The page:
The consequences of the Feds rate hike..

April 17, 2015 10:51 AM

As we have pointed out in an earlier edition of the Market Overview, the Fed’s hike alone would not negatively affect gold prices.

The real interest rates or U.S. dollar index are much more important for the gold market than single changes in the federal funds rate. According to Barclays analysts, apart from the “hiking cycle of 2004-06, gold prices tend to fall 2 percent in the three months leading up to the rate hike,” but everything depends on the economic context.

After the surprising announcement of the interest rates hike in 1994 the gold prices fell from $388 to $380 (see the chart below), however during the whole tightening cycle the yellow metal was traded sideways, because the U.S. dollar was falling during the whole of 1994.

The last tightening cycle from 2004 to 2006 did not disrupt the gold boom in 2000s. Again, it was a time of a falling U.S. dollar. For most of 1999 the gold price was falling only to rise from $270 to $323 in October 1999 following an agreement to limit gold sales by 15 European central banks. It shows that the gold prices depend on many factors and may rise on worries about the Eurozone economy, despite the Fed’s tightening.

Gold prices (London PM Fix, green line) and Federal Funds Rate (red line) from 1993 to 2006.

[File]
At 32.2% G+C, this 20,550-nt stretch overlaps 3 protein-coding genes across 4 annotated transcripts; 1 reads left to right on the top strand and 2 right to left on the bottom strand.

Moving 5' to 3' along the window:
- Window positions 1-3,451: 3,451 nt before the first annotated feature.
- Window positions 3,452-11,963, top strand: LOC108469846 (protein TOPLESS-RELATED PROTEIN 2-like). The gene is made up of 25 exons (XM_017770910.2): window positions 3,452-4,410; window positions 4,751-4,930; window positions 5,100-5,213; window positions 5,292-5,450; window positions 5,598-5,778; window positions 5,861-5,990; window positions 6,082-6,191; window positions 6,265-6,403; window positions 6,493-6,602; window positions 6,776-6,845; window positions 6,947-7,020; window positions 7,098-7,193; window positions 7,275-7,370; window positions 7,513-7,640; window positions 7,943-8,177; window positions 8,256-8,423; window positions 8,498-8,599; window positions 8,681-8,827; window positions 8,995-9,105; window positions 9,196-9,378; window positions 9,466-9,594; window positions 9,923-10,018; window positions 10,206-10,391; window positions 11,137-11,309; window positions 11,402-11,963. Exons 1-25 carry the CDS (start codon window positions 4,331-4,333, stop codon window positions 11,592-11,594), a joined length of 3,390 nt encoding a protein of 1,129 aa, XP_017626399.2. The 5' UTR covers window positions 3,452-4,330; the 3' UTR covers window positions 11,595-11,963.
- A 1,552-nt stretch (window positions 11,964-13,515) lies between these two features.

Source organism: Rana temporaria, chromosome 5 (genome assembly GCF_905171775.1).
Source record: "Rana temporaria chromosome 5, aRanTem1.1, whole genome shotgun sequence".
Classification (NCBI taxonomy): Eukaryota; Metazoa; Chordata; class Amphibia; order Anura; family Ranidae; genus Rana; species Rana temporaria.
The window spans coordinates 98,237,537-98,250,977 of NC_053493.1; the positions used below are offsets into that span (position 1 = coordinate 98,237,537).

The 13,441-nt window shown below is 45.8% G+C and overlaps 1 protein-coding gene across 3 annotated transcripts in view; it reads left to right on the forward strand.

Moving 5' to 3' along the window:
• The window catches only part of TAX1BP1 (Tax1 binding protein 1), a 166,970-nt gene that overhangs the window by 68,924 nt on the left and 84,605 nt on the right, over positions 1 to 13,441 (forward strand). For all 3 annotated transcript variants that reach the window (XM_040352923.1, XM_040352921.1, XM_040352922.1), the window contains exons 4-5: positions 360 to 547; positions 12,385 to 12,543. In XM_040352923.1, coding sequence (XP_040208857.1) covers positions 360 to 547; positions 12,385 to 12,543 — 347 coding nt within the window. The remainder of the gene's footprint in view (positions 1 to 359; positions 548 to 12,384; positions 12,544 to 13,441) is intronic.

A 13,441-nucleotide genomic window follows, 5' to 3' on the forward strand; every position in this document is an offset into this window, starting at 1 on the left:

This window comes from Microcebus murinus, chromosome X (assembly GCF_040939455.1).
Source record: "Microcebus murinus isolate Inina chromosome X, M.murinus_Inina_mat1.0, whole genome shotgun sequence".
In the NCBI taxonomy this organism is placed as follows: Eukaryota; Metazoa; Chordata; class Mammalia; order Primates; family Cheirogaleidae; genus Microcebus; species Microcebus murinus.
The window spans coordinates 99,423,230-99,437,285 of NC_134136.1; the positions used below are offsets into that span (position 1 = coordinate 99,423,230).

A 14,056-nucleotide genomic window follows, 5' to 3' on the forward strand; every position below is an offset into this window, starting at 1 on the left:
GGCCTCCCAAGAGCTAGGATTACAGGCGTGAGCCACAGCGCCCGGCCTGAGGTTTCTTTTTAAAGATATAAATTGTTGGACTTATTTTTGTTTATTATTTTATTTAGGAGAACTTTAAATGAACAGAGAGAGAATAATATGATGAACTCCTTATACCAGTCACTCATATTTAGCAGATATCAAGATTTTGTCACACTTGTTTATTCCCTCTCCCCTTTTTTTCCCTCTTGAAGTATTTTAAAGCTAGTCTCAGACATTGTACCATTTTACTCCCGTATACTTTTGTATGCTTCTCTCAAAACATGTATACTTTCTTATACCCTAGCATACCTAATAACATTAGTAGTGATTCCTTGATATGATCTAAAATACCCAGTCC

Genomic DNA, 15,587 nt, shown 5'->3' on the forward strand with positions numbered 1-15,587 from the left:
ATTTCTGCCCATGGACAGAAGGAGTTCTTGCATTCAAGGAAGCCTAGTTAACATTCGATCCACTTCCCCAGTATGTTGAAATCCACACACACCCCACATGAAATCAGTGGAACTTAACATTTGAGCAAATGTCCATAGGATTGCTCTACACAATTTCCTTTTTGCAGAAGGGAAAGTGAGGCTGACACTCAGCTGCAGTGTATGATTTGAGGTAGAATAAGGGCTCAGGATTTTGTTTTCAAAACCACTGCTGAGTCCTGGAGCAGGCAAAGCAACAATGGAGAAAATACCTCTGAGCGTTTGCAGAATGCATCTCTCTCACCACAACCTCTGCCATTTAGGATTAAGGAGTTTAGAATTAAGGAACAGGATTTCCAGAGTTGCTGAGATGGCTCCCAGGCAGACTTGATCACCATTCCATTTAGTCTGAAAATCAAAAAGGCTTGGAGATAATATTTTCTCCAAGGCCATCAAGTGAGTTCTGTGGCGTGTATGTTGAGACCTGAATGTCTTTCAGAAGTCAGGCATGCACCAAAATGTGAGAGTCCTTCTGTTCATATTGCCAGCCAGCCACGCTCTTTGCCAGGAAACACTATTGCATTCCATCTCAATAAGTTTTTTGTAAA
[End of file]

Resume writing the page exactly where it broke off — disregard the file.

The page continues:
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Indeed, with ultra-low yields on European and Japanese bonds, investors should shift their capital to the U.S. bond market. A possible demand for U.S. Treasuries would keep long-term interest rates low, which would support the gold prices. In other words, if the Fed's tightening is gradual and correctly anticipated, and interest rates remain low by historical standards, the impact on gold should not be huge.

This is exactly what the economists are expecting right now. The first move will be rather small, probably a quarter of a point, and it will be carefully signaled to the market to prevent any surprise. However, the strong U.S. greenback seems to be a headwind for the yellow metal, at least in the coming months before the Fed’s hike.

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About the Author

Arkadiusz Sieroń is a certified Investment Adviser. He is a long-time precious metals market enthusiast, currently a Ph.D. candidate, dissertation on the redistributive effects of monetary inflation (Cantillon effects). Arkadiusz is a free market advocate who believes in the power of peaceful and voluntary cooperation of people. He is an economist and board member at the Polish Mises Institute think tank. He is also a Laureate of the 6th International Vernon Smith Prize.